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Student mental health: how to provide support all year round

According to Randstad, 50% of students considered leaving their course in 2022 due to mental health issues following negative impacts as a result of the pandemic. The Guardian states that the pandemic is still affecting students today – and early data from Nightline suggests call numbers for 2021-22 were 30% higher than that of 2020-21, which had already seen a steep increase of 51.4%. This has since gone up a further 23% since the start of the new academic year.

Let’s take a look at why this is happening and how, together, we can better support students’ mental health in the future.

Girl sitting at the end of her bed holding her chest

Starting uni and mental health

Many students choose to leave home for the first time to attend their dream university, often with the misconception that they are fully prepared to live an independent, adult lifestyle. In reality, many are in for a shock. This huge lifestyle change can be a daunting experience for students as many are stripped from their home comforts, internal support systems and safety nets. They have to dive straight into the deep end of adulting. This can often result in isolation, ultimately leading to a decline in their mental health.

Peer support groups 

It’s very easy to advise students to reach out and ask for help in times of need but without the right resources and guidance, it can be easier said than done. Our research shows that 52% of students turn to their friends and family for financial wellbeing advice, but are less likely to seek help for other forms of wellbeing issues such as mental wellbeing. So how can we create a space where students feel comfortable and are able to speak to others when they feel their mental health has taken a turn for the worse?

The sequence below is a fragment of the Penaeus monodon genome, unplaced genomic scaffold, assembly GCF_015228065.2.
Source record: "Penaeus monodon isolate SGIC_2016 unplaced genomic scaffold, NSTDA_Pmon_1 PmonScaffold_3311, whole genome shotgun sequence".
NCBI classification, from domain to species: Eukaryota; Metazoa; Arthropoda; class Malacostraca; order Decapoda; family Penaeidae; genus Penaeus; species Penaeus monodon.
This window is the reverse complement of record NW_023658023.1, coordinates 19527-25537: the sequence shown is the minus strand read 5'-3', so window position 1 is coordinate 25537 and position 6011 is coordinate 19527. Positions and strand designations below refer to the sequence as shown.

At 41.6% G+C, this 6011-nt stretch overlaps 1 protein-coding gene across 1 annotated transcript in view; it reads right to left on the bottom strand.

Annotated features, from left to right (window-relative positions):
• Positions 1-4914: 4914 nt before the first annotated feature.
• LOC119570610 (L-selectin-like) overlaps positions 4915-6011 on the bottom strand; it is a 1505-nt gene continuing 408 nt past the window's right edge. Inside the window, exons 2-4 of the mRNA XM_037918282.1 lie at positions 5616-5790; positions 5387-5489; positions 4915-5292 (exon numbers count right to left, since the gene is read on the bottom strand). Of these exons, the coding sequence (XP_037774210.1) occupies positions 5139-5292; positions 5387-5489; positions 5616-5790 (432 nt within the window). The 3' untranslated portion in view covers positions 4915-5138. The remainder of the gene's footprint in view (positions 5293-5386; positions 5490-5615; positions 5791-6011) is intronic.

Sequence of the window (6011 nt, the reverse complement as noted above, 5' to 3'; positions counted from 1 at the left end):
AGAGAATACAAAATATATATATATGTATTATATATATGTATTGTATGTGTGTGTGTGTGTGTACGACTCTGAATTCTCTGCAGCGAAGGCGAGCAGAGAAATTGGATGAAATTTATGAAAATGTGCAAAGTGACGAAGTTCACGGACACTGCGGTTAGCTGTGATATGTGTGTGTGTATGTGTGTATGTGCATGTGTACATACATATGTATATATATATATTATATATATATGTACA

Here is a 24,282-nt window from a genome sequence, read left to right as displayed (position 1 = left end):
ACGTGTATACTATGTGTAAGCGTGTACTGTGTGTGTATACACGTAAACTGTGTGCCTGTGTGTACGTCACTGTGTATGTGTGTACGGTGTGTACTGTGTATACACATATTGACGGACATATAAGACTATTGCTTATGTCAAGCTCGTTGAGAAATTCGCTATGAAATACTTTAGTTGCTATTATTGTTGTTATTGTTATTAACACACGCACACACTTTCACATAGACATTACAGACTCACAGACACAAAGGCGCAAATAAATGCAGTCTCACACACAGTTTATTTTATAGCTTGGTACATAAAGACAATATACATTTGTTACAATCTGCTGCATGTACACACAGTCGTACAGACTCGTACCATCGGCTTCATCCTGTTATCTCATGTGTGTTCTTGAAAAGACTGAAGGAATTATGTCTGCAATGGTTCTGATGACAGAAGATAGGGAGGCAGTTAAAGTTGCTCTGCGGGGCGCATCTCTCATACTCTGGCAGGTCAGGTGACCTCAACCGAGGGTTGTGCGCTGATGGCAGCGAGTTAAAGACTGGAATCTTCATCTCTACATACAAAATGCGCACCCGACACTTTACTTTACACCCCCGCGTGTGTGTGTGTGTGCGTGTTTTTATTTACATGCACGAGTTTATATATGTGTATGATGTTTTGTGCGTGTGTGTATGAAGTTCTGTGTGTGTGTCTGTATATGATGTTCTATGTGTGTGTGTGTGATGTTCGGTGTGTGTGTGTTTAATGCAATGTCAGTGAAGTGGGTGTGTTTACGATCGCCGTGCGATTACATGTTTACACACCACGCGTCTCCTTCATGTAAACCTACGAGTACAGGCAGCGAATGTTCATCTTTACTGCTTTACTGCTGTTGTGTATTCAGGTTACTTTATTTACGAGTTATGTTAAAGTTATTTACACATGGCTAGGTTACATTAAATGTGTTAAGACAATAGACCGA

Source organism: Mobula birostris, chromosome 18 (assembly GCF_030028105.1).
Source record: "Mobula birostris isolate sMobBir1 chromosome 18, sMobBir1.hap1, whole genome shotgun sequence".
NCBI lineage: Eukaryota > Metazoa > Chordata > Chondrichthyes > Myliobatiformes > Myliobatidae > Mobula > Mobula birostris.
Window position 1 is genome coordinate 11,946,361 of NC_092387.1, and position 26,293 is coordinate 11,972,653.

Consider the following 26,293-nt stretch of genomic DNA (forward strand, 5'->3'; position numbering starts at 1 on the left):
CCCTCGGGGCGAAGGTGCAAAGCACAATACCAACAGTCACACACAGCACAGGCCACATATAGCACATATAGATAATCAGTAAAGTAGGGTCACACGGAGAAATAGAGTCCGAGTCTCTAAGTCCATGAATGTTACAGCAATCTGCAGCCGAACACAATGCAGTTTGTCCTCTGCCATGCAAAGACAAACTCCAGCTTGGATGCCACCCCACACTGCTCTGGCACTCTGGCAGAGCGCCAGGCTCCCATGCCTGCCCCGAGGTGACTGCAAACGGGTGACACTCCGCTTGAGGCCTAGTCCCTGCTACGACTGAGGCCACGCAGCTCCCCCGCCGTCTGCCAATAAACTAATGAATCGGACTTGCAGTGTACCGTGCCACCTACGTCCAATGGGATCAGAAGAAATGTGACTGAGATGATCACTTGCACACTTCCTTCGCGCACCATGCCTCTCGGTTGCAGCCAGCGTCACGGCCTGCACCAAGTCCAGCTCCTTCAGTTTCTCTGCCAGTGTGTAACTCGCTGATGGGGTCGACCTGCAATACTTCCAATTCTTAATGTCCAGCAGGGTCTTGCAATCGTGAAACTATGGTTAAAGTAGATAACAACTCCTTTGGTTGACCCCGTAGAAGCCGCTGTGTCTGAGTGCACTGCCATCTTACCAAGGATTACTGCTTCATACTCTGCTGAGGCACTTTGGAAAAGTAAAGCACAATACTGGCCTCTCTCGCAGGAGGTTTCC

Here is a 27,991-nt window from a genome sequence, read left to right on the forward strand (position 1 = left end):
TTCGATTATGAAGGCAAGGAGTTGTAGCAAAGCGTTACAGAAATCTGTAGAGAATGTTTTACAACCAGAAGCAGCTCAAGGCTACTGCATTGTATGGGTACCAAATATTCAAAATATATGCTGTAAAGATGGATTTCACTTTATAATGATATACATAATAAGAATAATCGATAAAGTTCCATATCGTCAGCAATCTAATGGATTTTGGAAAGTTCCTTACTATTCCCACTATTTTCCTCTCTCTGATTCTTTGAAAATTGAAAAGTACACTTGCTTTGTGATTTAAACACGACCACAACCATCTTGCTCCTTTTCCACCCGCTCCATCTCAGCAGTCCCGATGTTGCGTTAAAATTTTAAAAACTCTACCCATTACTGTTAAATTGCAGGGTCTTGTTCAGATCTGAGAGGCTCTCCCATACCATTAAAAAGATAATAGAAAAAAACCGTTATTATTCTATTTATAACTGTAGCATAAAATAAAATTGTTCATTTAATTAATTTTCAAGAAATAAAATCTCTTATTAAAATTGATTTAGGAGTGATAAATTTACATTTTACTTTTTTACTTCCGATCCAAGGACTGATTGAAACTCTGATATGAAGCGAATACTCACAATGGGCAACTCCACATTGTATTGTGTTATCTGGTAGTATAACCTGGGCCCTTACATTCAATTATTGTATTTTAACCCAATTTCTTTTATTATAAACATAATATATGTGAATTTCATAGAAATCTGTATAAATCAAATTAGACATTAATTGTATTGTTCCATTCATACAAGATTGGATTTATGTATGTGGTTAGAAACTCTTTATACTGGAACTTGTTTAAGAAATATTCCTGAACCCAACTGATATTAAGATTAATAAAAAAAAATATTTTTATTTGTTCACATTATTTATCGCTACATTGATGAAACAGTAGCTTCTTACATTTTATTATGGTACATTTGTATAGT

According to Mind, “many students find that meeting others with experience of mental health difficulties helps them feel less alone and makes it easier to talk about their own mental health”. If students feel like they aren’t alone and won’t be judged, this will increase the number of students that speak up and ask for help. It’s crucial to create a space where students can go and rebuild the support systems with their peers that they had to leave behind at home. Hosting webinars, panels and setting up on campus peer support groups can be a great way to encourage students to stand together and create friends they can turn to in times of need.

Therapy recommendations

According to the ONS, 23% of students said that their mental health has deteriorated since starting university, and the NHS reported record numbers accessing therapy, with figures showing a 21.5% increase in 2021/22 compared with 2020/21.

Not only that, but the NHS have now helped a record number of 1.2 million young people with their mental health as students return to university. With that being said, the NHS mental health services are currently very overstretched – this is where your SU can come into action! SUs and unis as a whole can really help students by creating safe spaces and building communities to give students a place to talk about mental health candidly. This won’t replace the free mental health support that the NHS provides, but it will certainly add value to students who might be on a waiting list for NHS provided therapy.

In a recent blog, we looked at the link between students’ wellbeing and student engagement and discovered students that are engaged during their time at university are less likely to struggle with poor mental health. So, what can your SU do to help new and returning students to keep them engaged throughout their time at university?

Bringing affordable events to your student members, whether that be liberation events such as panels and workshops, or social-focused events like club nights, can encourage students to socialise and build long-lasting, trusting friendships at university. By building connections with their peers, they will be better equipped to face challenges that come with university life. Discover more about our upcoming fireside chat with Big Narstie designed specifically to give your members insight into his life, his incredible journey dealing with Bipolar and raise awareness for University Mental Health Day this March.

Find out more about how to encourage conversations around mental health and money on campus by watching our recent webinar with Mental Health UK on-demand. And don’t hesitate to get in touch for more information on how we can bring liberation events to your students during term 2 and beyond!